Ex-Parishioners Try Saving Priest's Name
Support: People Helped by the Late Rev. Theodore Feely Don't Believe Molestation Charges
By Michael Fisher
Press Enterprise (Riverside, CA)
February 4, 2005
When Diane Lamb wed in 1976, the Riverside woman vowed that her family's former priest, the Rev. Theodore Feely, would perform the ceremony.
"He was just a wonderful man," said Lamb, now 48. "I changed parishes because it meant that much to me that he officiate over my wedding."
Almost two decades later, Lamb is organizing a group of former Queen of Angels parishioners who are defending Feely, accused in recent months of molesting two boys in Rockford, Ill., during the1970s.
The Riverside parishioners, who grew up revering the Franciscan friar in the 1960s, are gathering signatures to send to Feely's religious order, hoping to preserve his memory as a quiet, spiritual priest who died in 1991.
"I believe to my soul that he didn't do it," said Lamb's brother, Robin Woolsey, 50, who suspects Feely's accusers are trying to cash-in on the clergy sex scandal gripping the Catholic Church. "It's an opportunity to make a buck by leveling charges that really can't be defended."
Feely has never been accused of sexual misconduct during his 20 years serving Riverside parishes, said the Rev. Howard Lincoln, spokesman for the San Bernardino Diocese.
Jeffery Anderson, a Minnesota lawyer who is representing one of Feely 's accusers, said he is not surprised that past parishioners are defending the cleric.
"In case after case, parishioners who had trusted the priest and think they are wonderful refuse to believe they are flawed," Anderson said.
Neither accuser has sued, Anderson said.
Feely's supporters say they are not blind to the avalanche of clergy abuse cases that have surfaced in recent years.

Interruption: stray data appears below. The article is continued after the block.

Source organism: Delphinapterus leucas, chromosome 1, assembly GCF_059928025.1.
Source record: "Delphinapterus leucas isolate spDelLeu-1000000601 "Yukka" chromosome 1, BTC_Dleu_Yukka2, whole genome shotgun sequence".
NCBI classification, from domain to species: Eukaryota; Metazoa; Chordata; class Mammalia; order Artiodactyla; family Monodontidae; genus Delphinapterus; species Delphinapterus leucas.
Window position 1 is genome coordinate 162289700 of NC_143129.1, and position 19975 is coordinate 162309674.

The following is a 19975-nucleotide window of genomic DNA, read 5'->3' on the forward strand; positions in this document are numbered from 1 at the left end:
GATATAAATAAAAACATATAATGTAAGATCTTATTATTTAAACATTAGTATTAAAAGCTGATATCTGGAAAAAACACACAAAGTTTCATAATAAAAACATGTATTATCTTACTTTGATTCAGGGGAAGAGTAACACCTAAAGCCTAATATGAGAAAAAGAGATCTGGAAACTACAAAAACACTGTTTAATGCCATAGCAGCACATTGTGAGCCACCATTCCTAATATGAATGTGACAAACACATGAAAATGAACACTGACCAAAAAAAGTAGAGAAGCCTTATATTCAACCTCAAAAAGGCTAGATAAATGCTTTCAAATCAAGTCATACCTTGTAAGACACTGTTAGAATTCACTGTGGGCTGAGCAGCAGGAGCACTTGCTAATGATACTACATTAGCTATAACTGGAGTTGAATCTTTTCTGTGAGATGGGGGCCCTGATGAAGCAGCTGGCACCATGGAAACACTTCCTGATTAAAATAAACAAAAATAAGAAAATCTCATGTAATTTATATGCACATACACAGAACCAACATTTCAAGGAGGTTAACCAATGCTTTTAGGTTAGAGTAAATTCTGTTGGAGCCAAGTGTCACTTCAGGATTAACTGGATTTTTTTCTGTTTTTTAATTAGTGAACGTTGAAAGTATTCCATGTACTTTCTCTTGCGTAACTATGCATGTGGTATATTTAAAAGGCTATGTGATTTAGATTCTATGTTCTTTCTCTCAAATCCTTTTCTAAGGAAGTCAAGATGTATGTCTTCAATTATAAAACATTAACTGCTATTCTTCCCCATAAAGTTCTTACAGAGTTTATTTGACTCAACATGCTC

"There have been terrible abuses," Woolsey said. "The church has done a poor job in the past of dealing with that. . . but if there was anyone who I was 100 percent sure of, it was Father Ted."
Woolsey said that as a 10-year-old boy, he would ride his bike to church to meet Feely before the 7 a.m. weekday Mass at Queen of Angels.
"There was no one at the school, no one at the church," Woolsey said. "I was alone with him many, many times and never once did anything happen or did I feel uncomfortable."
Rob and Dan Meier, brothers and former altar boys, agreed, recalled how they were constantly at the church in the 1960s, attending classes, playing sports and working.
"We were in and out of the rectory all the time and we never experienced anything like that," Rob Meier, 48, said of the accusations.
Between school and church, former altar boy Scott Brennan figures he spent more time with Feely than his own parents. "He was always so encouraging," said Brennan, 47. "He was always a gentle, caring person who pointed you to God."
Last month, the Survivors Network of Those Abused by Priests, a national self-help group, urged Bishop Gerald Barnes to visit the three Riverside churches where Feely worked to ask victims or witnesses to come forward.
"We are considering the most appropriate and responsible manner to respond in this matter," Lincoln said. Ordained in 1958, Feely worked at St. Thomas, Queen of Angels and Our Lady of Guadalupe during much of the 1960s, 70s and 80s.
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